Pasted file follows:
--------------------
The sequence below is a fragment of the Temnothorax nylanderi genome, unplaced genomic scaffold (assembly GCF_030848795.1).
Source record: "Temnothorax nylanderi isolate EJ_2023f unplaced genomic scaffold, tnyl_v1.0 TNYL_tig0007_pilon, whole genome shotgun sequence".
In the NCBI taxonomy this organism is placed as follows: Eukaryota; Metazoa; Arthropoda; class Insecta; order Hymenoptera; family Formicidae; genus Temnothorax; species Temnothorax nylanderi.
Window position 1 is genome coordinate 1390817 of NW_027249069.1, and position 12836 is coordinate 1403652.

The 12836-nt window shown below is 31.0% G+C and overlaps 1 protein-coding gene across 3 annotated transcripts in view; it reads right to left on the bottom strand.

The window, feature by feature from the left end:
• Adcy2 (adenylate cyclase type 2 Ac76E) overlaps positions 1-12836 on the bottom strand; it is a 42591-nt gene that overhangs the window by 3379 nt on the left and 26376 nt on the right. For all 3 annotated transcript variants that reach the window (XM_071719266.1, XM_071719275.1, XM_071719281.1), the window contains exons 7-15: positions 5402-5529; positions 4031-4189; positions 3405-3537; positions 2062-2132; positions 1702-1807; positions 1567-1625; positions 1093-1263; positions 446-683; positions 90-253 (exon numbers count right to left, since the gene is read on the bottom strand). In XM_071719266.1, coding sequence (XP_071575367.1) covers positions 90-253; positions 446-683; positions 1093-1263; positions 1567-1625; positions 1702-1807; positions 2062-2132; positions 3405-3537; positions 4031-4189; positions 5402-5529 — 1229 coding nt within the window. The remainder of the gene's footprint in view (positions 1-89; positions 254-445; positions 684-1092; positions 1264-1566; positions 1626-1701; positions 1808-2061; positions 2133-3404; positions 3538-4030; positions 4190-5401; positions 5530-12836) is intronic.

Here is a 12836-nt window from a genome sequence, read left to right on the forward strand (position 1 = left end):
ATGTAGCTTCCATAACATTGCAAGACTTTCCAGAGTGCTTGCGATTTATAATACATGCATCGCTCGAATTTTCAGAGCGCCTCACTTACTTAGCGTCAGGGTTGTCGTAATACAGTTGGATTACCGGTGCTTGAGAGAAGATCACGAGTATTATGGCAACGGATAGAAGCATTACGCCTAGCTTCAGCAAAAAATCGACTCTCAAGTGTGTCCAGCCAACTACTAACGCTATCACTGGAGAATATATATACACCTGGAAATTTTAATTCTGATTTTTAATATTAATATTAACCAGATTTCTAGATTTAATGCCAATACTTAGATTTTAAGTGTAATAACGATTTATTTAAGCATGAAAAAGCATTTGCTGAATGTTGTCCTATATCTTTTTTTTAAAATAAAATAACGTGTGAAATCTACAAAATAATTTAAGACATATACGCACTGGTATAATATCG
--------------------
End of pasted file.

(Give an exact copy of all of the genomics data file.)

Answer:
The sequence below is a fragment of the Temnothorax nylanderi genome, unplaced genomic scaffold (assembly GCF_030848795.1).
Source record: "Temnothorax nylanderi isolate EJ_2023f unplaced genomic scaffold, tnyl_v1.0 TNYL_tig0007_pilon, whole genome shotgun sequence".
In the NCBI taxonomy this organism is placed as follows: Eukaryota; Metazoa; Arthropoda; class Insecta; order Hymenoptera; family Formicidae; genus Temnothorax; species Temnothorax nylanderi.
Window position 1 is genome coordinate 1390817 of NW_027249069.1, and position 12836 is coordinate 1403652.

The 12836-nt window shown below is 31.0% G+C and overlaps 1 protein-coding gene across 3 annotated transcripts in view; it reads right to left on the bottom strand.

The window, feature by feature from the left end:
• Adcy2 (adenylate cyclase type 2 Ac76E) overlaps positions 1-12836 on the bottom strand; it is a 42591-nt gene that overhangs the window by 3379 nt on the left and 26376 nt on the right. For all 3 annotated transcript variants that reach the window (XM_071719266.1, XM_071719275.1, XM_071719281.1), the window contains exons 7-15: positions 5402-5529; positions 4031-4189; positions 3405-3537; positions 2062-2132; positions 1702-1807; positions 1567-1625; positions 1093-1263; positions 446-683; positions 90-253 (exon numbers count right to left, since the gene is read on the bottom strand). In XM_071719266.1, coding sequence (XP_071575367.1) covers positions 90-253; positions 446-683; positions 1093-1263; positions 1567-1625; positions 1702-1807; positions 2062-2132; positions 3405-3537; positions 4031-4189; positions 5402-5529 — 1229 coding nt within the window. The remainder of the gene's footprint in view (positions 1-89; positions 254-445; positions 684-1092; positions 1264-1566; positions 1626-1701; positions 1808-2061; positions 2133-3404; positions 3538-4030; positions 4190-5401; positions 5530-12836) is intronic.

Here is a 12836-nt window from a genome sequence, read left to right on the forward strand (position 1 = left end):
ATGTAGCTTCCATAACATTGCAAGACTTTCCAGAGTGCTTGCGATTTATAATACATGCATCGCTCGAATTTTCAGAGCGCCTCACTTACTTAGCGTCAGGGTTGTCGTAATACAGTTGGATTACCGGTGCTTGAGAGAAGATCACGAGTATTATGGCAACGGATAGAAGCATTACGCCTAGCTTCAGCAAAAAATCGACTCTCAAGTGTGTCCAGCCAACTACTAACGCTATCACTGGAGAATATATATACACCTGGAAATTTTAATTCTGATTTTTAATATTAATATTAACCAGATTTCTAGATTTAATGCCAATACTTAGATTTTAAGTGTAATAACGATTTATTTAAGCATGAAAAAGCATTTGCTGAATGTTGTCCTATATCTTTTTTTTAAAATAAAATAACGTGTGAAATCTACAAAATAATTTAAGACATATACGCACTGGTATAATATCG